May 2005
Belfer Center for Science and International Affairs, Harvard University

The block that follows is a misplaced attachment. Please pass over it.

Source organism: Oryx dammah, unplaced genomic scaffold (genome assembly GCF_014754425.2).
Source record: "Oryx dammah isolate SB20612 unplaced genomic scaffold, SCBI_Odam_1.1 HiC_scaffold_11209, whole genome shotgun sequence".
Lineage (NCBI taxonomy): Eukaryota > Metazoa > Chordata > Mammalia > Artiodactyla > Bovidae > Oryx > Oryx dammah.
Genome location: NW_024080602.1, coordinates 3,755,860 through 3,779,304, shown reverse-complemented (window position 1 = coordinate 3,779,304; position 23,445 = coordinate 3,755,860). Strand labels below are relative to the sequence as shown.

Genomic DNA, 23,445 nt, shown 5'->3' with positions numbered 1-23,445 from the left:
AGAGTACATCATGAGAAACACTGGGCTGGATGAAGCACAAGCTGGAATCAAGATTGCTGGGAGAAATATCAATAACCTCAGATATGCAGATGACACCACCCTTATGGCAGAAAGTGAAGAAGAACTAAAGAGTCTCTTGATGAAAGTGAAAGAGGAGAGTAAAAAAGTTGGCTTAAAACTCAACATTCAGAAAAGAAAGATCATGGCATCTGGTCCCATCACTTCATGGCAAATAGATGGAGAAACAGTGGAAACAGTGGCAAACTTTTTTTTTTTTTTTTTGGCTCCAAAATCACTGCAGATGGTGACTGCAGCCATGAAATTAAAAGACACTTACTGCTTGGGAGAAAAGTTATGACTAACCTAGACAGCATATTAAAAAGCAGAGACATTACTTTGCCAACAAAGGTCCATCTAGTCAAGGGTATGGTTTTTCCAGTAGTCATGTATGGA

Natural gas provides 24 percent of the energy used by U.S. homes and businesses and is a vital feedstock for chemical, fertilizer, and other industries. Since 1999, natural gas prices in the U.S. have more than doubled, adding about $70 billion annually to U.S. natural gas customers and causing widespread adverse economic impacts, including high home heating bills, escalating commercial energy costs (affecting hospitals, schools, office buildings, and shopping centers), substantial job losses in chemicals, fertilizer, and manufacturing industries, and financial distress in the electric power sector. The root of the natural gas problem is that production in North America has hit a plateau and can no longer keep up with growing demand in the U.S. and Canada. As a result, the U.S. is facing a future with higher natural gas prices and a growing dependence on overseas imports of liquefied natural gas (LNG) for incremental supply. In December 2004, the Senate Energy and Natural Resources Committee, Chaired by Senator Domenici, requested "fresh ideas" to address the growing natural gas crisis in the U.S. affordable national energy future....
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